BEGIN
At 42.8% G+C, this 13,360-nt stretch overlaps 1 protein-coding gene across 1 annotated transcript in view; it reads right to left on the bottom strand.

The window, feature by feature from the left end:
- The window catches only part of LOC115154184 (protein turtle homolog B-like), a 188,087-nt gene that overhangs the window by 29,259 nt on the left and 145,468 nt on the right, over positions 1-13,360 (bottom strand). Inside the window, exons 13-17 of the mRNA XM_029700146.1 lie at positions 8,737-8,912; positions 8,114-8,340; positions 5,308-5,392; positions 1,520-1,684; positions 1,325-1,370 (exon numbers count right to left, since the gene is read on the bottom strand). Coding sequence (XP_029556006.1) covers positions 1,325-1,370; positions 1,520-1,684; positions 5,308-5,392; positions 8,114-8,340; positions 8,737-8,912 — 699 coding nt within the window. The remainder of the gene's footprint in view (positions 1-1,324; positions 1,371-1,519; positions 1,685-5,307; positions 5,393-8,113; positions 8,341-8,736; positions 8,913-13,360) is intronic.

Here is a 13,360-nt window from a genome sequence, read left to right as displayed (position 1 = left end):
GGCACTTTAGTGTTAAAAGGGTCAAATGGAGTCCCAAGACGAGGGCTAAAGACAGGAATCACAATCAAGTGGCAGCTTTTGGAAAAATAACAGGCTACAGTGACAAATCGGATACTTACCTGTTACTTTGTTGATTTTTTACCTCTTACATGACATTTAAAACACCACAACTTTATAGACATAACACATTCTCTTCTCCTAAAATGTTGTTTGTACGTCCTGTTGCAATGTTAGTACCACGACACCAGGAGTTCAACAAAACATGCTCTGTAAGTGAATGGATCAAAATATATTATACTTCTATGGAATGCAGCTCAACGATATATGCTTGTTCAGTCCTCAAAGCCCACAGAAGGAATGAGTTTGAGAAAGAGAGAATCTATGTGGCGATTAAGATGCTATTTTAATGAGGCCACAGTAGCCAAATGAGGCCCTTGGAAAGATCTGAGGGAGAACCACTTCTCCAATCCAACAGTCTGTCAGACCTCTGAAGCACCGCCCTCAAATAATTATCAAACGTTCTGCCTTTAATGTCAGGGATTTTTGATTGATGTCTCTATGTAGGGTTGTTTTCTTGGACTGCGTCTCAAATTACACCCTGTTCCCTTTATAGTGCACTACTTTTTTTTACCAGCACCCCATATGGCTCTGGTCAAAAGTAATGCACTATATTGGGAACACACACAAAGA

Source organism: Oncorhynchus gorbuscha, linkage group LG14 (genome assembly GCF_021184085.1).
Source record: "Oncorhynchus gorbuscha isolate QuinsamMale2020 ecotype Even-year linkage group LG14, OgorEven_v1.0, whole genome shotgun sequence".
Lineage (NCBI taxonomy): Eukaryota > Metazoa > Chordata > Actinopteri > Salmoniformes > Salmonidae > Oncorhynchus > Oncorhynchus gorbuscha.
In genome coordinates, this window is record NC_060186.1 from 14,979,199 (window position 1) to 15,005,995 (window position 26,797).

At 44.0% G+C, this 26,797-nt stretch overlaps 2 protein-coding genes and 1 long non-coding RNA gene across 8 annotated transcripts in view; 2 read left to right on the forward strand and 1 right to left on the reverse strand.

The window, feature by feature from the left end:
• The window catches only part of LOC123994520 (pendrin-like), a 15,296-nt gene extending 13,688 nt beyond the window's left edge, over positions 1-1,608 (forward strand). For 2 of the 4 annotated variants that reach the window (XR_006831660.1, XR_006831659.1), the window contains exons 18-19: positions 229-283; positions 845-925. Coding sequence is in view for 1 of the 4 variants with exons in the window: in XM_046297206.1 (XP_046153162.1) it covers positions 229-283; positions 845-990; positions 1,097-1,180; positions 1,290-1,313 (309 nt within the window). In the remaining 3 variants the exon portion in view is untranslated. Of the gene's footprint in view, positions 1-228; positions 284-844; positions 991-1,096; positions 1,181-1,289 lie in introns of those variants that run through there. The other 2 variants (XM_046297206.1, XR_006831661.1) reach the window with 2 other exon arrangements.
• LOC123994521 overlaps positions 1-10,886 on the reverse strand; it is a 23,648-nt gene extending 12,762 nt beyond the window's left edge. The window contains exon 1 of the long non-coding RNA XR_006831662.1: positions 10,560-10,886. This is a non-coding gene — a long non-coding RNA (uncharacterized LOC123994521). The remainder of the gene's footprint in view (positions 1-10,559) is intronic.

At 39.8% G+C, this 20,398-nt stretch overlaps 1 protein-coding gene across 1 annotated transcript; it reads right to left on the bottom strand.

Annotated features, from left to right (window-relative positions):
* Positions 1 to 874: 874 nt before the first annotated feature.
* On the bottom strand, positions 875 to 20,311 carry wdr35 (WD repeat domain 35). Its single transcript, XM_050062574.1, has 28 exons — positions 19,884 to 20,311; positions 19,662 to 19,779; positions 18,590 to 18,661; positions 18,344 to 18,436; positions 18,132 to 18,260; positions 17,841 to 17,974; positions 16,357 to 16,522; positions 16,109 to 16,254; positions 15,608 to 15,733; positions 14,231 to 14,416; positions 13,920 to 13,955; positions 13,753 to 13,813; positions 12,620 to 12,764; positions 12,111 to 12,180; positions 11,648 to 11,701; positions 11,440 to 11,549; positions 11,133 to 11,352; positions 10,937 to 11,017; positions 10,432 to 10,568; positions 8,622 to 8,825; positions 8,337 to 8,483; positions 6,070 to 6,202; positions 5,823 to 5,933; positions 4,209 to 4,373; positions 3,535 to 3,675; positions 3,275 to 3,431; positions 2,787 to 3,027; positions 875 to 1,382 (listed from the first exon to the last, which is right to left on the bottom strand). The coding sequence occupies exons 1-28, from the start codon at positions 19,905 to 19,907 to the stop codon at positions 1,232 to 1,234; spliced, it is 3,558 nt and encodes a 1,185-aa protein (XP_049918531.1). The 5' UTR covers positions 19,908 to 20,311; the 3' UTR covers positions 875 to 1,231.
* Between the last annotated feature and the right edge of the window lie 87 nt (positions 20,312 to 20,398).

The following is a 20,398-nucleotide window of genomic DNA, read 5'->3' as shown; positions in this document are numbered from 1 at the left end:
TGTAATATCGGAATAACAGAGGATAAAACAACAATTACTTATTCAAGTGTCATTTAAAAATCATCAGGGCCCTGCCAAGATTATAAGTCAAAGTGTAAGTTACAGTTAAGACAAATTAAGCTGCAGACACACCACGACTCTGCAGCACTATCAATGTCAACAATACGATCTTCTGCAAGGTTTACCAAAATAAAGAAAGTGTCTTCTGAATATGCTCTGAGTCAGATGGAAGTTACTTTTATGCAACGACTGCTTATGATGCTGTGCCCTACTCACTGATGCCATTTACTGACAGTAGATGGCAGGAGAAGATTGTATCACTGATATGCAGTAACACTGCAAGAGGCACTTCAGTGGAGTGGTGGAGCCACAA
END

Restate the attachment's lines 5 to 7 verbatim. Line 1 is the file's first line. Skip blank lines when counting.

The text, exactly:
GGCACTTTAGTGTTAAAAGGGTCAAATGGAGTCCCAAGACGAGGGCTAAAGACAGGAATCACAATCAAGTGGCAGCTTTTGGAAAAATAACAGGCTACAGTGACAAATCGGATACTTACCTGTTACTTTGTTGATTTTTTACCTCTTACATGACATTTAAAACACCACAACTTTATAGACATAACACATTCTCTTCTCCTAAAATGTTGTTTGTACGTCCTGTTGCAATGTTAGTACCACGACACCAGGAGTTCAACAAAACATGCTCTGTAAGTGAATGGATCAAAATATATTATACTTCTATGGAATGCAGCTCAACGATATATGCTTGTTCAGTCCTCAAAGCCCACAGAAGGAATGAGTTTGAGAAAGAGAGAATCTATGTGGCGATTAAGATGCTATTTTAATGAGGCCACAGTAGCCAAATGAGGCCCTTGGAAAGATCTGAGGGAGAACCACTTCTCCAATCCAACAGTCTGTCAGACCTCTGAAGCACCGCCCTCAAATAATTATCAAACGTTCTGCCTTTAATGTCAGGGATTTTTGATTGATGTCTCTATGTAGGGTTGTTTTCTTGGACTGCGTCTCAAATTACACCCTGTTCCCTTTATAGTGCACTACTTTTTTTTACCAGCACCCCATATGGCTCTGGTCAAAAGTAATGCACTATATTGGGAACACACACAAAGA

Source organism: Oncorhynchus gorbuscha, linkage group LG14 (genome assembly GCF_021184085.1).
Source record: "Oncorhynchus gorbuscha isolate QuinsamMale2020 ecotype Even-year linkage group LG14, OgorEven_v1.0, whole genome shotgun sequence".